What is First Chicago Method?
The First Chicago Method is a probability-weighted valuation of a company using different cases and a probability weight assigned to each case.
How Does the First Chicago Method Work?
The First Chicago Method estimates the value of a company by taking the probability-weighted sum of three different valuation scenarios.
The method is most often used to value early-stage companies with unpredictable futures, such as venture-backed startups yet to turn a profit.
In practice, forecasting the performance of high-growth, early-stage companies to estimate the return on an early-stage investment could prove difficult because of the wide range of potential outcomes.
Hence, the First Chicago Method is an approach to valuation in which different scenarios are probability-weighted.
How to Calculate the First Chicago Method
The three different scenarios consist of the following:
- Base Case → The outcome that is most likely to occur where performance meets expectations, so the highest probability weight is attached to this case.
- Upside Case → The best-case scenario in which the performance exceeds expectations, with usually the 2nd lowest probability of occurrence in most cases.
- Downside Case → The worst-case scenario where performance is below expectations, with typically the lowest probability of occurrence.
The value attributable to each case is commonly obtained from two valuation approaches:
- Discounted Cash Flow (DCF)
- Venture Capital Method (VC)
The estimated valuation will differ in each case because of the upward or downward adjustments to the underlying assumptions that impact the valuation.
Scenario Planning: Base vs. Upside vs. Downside Case
The upside and downside cases are the two outcomes that are less likely to occur, with the latter usually being the lower likelihood of the two.
However, the reason is not that the worst-case scenario is less likely to happen, but rather that if the worst case has a higher likelihood of occurrence, it would not be worth considering an investment in the first place.
Depending on who is performing the analysis, additional cases with added contingencies could be added to the core three.
In venture investing, most investments are made with the expectation of failure, i.e., the “home runs” return the fund multiple times of their initial value and offset the losses incurred from the other failed investments.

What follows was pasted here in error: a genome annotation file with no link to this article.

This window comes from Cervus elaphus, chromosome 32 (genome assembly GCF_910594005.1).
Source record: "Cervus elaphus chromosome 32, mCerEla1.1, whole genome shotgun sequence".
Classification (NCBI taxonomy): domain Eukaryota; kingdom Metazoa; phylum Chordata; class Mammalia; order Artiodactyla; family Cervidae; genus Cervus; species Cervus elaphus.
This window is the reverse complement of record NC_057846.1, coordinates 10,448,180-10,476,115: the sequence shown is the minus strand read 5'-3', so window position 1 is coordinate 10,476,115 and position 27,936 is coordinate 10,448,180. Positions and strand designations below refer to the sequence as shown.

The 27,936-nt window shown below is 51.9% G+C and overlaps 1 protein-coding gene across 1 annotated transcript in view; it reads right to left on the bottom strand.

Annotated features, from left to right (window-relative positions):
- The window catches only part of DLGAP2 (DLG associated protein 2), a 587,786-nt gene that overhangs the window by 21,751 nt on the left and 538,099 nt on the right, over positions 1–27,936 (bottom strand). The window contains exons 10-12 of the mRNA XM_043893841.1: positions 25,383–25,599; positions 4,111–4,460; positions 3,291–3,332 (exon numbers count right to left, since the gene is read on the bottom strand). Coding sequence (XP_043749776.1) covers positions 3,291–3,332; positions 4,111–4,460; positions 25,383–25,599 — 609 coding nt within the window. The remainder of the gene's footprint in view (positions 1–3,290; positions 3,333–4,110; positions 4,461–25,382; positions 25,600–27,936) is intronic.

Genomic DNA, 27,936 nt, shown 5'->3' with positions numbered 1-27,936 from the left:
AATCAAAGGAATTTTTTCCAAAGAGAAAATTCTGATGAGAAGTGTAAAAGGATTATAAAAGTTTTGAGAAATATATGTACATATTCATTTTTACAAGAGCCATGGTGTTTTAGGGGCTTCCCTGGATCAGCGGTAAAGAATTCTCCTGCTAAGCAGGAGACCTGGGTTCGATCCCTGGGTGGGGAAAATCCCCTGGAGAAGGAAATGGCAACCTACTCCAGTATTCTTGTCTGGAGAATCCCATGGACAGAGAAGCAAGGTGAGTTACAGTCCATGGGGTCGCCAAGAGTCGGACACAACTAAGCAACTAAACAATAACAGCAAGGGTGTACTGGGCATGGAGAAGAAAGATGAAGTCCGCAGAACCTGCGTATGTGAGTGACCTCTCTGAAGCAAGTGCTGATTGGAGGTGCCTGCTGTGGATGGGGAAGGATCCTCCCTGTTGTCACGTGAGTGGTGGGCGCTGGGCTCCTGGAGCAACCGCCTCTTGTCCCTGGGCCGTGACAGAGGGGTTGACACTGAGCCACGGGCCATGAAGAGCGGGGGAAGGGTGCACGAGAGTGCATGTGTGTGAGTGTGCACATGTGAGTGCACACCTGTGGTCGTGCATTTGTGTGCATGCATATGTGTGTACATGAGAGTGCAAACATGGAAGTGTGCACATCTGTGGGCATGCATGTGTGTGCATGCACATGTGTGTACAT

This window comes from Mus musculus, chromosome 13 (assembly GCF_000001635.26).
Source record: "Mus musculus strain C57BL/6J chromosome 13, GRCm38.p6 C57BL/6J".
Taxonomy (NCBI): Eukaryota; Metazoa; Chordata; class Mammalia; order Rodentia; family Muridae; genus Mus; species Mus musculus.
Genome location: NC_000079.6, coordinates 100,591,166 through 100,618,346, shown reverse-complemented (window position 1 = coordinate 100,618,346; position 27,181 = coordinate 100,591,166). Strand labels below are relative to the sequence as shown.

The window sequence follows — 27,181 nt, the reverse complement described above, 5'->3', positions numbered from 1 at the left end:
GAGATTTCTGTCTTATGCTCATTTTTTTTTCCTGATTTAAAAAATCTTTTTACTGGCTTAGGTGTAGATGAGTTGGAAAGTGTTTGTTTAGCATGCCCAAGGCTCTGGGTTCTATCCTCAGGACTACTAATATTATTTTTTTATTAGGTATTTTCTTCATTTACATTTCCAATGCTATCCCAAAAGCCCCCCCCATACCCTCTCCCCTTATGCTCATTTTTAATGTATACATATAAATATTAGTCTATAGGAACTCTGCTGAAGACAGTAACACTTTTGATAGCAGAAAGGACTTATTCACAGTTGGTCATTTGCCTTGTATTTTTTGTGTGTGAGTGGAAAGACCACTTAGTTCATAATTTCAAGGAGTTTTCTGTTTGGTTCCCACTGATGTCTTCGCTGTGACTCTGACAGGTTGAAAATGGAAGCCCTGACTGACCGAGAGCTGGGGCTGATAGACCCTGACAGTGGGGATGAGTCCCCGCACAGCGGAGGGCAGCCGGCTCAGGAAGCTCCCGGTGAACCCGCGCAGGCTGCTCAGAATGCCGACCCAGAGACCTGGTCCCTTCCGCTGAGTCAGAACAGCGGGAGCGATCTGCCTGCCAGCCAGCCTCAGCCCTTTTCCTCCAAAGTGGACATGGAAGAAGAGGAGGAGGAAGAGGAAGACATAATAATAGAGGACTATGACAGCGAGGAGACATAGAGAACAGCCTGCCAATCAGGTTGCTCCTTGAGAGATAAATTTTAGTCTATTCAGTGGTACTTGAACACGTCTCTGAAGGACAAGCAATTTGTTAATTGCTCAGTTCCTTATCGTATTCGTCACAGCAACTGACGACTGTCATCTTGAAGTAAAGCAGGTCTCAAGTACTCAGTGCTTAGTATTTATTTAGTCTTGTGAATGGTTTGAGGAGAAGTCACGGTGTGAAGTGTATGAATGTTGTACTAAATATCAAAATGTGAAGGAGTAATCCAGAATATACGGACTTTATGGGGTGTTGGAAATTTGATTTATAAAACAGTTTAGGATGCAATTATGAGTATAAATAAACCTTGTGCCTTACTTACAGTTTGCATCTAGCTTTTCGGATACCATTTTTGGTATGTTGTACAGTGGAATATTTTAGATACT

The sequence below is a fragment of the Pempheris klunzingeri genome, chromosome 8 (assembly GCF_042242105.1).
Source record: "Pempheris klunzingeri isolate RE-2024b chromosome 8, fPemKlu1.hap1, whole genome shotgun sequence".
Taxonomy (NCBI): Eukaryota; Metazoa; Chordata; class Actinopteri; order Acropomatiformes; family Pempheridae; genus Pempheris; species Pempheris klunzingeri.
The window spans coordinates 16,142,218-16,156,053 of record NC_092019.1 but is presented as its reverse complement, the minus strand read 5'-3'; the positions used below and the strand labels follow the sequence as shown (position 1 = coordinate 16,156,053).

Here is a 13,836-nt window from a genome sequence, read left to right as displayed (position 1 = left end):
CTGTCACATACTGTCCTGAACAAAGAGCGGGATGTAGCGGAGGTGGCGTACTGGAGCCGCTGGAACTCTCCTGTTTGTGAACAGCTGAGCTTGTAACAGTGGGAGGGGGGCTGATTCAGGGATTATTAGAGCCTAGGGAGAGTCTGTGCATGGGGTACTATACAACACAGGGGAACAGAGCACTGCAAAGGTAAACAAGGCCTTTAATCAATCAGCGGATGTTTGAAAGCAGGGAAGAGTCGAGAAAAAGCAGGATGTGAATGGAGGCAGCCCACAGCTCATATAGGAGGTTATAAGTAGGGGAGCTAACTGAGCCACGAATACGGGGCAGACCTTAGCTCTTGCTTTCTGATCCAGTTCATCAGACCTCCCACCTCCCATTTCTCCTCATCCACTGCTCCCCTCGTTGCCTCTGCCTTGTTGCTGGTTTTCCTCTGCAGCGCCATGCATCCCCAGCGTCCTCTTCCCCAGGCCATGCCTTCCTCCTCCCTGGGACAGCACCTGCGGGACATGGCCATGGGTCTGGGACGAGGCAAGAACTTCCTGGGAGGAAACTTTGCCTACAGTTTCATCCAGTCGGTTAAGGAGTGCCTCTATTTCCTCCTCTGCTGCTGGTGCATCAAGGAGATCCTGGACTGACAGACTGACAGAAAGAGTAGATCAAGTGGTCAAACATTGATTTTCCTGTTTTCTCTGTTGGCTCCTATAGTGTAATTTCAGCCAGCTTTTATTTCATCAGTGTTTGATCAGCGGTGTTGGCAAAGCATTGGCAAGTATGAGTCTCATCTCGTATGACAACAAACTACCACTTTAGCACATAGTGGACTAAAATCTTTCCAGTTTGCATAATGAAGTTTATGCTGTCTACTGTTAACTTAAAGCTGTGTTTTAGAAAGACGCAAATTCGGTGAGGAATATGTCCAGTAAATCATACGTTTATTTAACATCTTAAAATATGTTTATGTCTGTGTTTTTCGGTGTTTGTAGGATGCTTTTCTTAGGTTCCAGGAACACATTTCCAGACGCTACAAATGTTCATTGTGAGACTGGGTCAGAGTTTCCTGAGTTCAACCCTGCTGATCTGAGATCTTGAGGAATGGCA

In contrast, the base case represents the targeted performance (and returns) when integrating different cases into models for late-stage buyout investments and public equities markets.
First Chicago Method Steps
Two other columns will be presented to the right once the three cases are listed in a table.
- Probability Weight (%) → The likelihood that the case is expected to occur out of all potential outcomes.
- Implied Valuation → The discounted cash flow (DCF) or VC Valuation Method derived value that corresponds to each case (Base, Upside, and Downside).
While it should go without saying, confirming that the sum of all probability weights equals 100% is still recommended.
Moreover, the probability weights assigned to the upside and downside cases are usually similar.
Once the table is all set, the final step is to multiply the probability of each case by the respective valuation amount, with the sum of all the values representing the concluded implied valuation.
First Chicago Method: What are the Pros and Cons?
First Chicago Method Calculator
We’ll now move to a modeling exercise, which you can access by filling out the form below.
First Chicago Method Calculation Example
Suppose we are valuing a growth stage company using the First Chicago Method, with the DCF model already completed – each with a different set of assumptions.
Our DCF model of the company approximated the valuation of the company under three different scenarios:
- Base Case = $120 million
- Upside Case = $180 million
- Downside Case = $50 million
The probability weights for each case are determined as follows:
- Base Case = 60%
- Upside Case = 25%
- Downside Case = 15% (1 – 85%)
Using the “SUMPRODUCT” Excel function, with the first array comprising the probability weights and the second array of valuations, we arrive at a weighted valuation of $125 million.